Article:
It’s both. It’s a matter of education. In what we can call, to go quickly, “Muslim” milieus, sexuality is only permitted in marriage. If young people break this taboo, it’s not like they have psychoanalysis available to them. There’s no Freud in the banlieues. Now, if one replaces Freud with a conjurer, a fundamentalist “leader”, who comes along and tells them in his terrifying language that what they’ve done is forbidden, that they’ve sinned, and so on, that can cause considerable damage. The fundamentalists play on the sexual malaise of young people from the banlieues. One sees especially, of course, their fury at certain young women, because they happen to be desirable and they wear the kind of clothing that young women wear. And the fundamentalists tell them: “No! If you dress like that, then you’re nothing but a prostitute.”

…The “fundamentalists” also play on a certain inter-generational malaise. The perceived “failings” of the generation of the parents – because in France, after all, they occupy the lower rungs of the social hierarchy – and a certain sense of guilt this can produce in children if they try to succeed where the parents have not. In this connection too, they touch on real wounds, facts: the parents’ experience of colonization, the fact that the parents are déclassé, and so on.

But they don’t tell these kids that if they were in their countries of origin, it’s not as if they would be better off. Above all, they tell them that if they go fight in the name of Islam or give their lives in the name of Islam, they’ll be compensated: either in this life or the hereafter. In all of this work of proselytism upon young people and also some not so young people, one has always to consider the interest that is posited. The interest to which appeal is made is not, for instance, the superior interest of the nation – as a democrat might say – but rather the superior interest of Islam or the Islamic community, the Umma. But Islam has not asked anything of these kids: above all, it has not asked that they sacrifice their lives.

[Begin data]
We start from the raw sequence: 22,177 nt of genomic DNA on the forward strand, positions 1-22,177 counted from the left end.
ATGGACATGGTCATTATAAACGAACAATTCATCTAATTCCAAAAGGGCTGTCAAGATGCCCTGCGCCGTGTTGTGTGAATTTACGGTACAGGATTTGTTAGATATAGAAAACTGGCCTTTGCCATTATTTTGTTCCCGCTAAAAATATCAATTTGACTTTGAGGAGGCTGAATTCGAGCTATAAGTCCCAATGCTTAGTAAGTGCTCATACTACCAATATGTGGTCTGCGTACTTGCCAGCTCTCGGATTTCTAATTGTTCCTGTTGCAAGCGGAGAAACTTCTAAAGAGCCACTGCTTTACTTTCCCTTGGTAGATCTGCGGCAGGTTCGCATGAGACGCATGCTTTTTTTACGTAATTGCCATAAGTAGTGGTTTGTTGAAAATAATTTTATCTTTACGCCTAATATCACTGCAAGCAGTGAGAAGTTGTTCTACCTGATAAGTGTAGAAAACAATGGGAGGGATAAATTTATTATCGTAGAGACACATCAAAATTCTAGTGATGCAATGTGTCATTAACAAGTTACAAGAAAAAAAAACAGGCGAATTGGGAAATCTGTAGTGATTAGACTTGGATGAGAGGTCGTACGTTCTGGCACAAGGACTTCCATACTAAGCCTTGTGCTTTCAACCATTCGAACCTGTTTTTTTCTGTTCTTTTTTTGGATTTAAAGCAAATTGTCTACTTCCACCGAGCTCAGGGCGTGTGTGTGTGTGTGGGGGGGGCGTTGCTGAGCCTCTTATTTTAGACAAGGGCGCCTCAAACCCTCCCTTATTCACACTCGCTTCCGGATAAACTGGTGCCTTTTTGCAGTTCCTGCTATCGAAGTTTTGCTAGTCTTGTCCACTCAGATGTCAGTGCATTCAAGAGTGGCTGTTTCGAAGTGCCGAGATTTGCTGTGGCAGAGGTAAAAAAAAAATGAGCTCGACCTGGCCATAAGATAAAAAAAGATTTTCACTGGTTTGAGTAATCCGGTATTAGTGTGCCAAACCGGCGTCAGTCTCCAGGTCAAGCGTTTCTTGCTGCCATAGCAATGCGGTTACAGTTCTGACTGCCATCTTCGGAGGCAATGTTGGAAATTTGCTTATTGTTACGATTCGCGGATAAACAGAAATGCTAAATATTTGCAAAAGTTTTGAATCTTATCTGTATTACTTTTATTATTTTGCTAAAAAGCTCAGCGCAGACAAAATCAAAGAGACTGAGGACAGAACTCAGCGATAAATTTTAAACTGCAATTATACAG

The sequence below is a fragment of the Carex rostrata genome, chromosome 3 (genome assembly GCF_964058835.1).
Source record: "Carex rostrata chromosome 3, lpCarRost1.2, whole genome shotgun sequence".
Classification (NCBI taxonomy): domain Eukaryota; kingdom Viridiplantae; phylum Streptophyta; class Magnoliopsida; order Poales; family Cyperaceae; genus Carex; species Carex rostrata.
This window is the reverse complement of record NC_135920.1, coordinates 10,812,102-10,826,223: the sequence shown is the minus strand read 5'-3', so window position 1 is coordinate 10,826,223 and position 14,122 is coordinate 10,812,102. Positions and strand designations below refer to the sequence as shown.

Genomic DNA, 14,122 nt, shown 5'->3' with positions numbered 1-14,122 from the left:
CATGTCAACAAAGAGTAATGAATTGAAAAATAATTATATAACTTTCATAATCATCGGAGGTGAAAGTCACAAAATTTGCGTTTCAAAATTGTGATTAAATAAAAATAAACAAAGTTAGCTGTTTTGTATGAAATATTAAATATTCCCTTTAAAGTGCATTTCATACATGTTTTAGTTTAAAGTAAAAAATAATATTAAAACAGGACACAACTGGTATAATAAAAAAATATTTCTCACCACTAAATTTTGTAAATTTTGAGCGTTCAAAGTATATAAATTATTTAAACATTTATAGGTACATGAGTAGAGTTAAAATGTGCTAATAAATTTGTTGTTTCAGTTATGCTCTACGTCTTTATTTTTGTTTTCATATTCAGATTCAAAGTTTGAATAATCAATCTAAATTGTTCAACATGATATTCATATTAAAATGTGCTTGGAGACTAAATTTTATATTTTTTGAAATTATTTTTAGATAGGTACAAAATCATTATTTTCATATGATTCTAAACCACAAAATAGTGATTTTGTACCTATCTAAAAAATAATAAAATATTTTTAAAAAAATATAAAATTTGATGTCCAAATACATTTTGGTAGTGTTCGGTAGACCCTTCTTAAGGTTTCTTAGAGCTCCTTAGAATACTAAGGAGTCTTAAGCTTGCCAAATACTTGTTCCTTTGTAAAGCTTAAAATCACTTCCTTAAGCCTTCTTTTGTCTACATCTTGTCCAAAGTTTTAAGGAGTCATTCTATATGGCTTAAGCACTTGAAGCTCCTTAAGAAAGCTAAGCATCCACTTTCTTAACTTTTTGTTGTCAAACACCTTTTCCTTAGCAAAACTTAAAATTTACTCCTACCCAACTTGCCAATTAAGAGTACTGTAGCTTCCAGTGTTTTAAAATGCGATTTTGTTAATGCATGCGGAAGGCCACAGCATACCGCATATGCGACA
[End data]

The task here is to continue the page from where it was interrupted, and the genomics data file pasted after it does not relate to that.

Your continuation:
How would you define Islamism and the relationship of Islamism with Islam as such and the sacred texts of Islam?

Latifa Ben Mansour

Islamism is a perversion of Islam and a form of corruption of the letter of Islamic text. It’s a matter of taking religious text, the Quran, and extracting certain verses from it and then asserting that these verses alone represent the whole text, in which there are more than 60 chapters. It’s a matter also of giving a univocal interpretation of the Quranic text, whereas if there is any language that’s metaphorical, it’s Arabic. It works to a large extent through metaphors and ambiguities. Like all Semitic languages. With Hebrew, it’s the same thing, and Aramaic as well.

It’s a matter of giving a single unique reading of the Quranic text. Now, from the start there were seven different ways of reading and interpreting the Quran. From the start, there were numerous schools of Quranic theology. To cite the four most important: the Maliki school, the Hanafi school, the Shafii school and the Hanbali school. That’s just among the Sunni. Among the Shiites, you have about the same number again, if not more. It is just one of these interpretations, the Hanbali interpretation, that was the inspiration for Muhammad ibn Abd al-Wahhab: someone who played a very important role in the history of Saudi Arabia and who gave us “Wahhabism”. This is the foundation of Islamism: this one sole interpretation of the religious text. Not only one sole interpretation of the Quran, but also of the Hadith, the sayings of the Prophet.

Now, the Hanbali and, above all, Muhammad ibn Abd al-Wahhab, considered that all other schools of interpretation were anti-Islamic interpretations – polytheistic interpretations and so on – and that they had to be combated: including with the sword. And that is what happened: for example, in Saudi Arabia.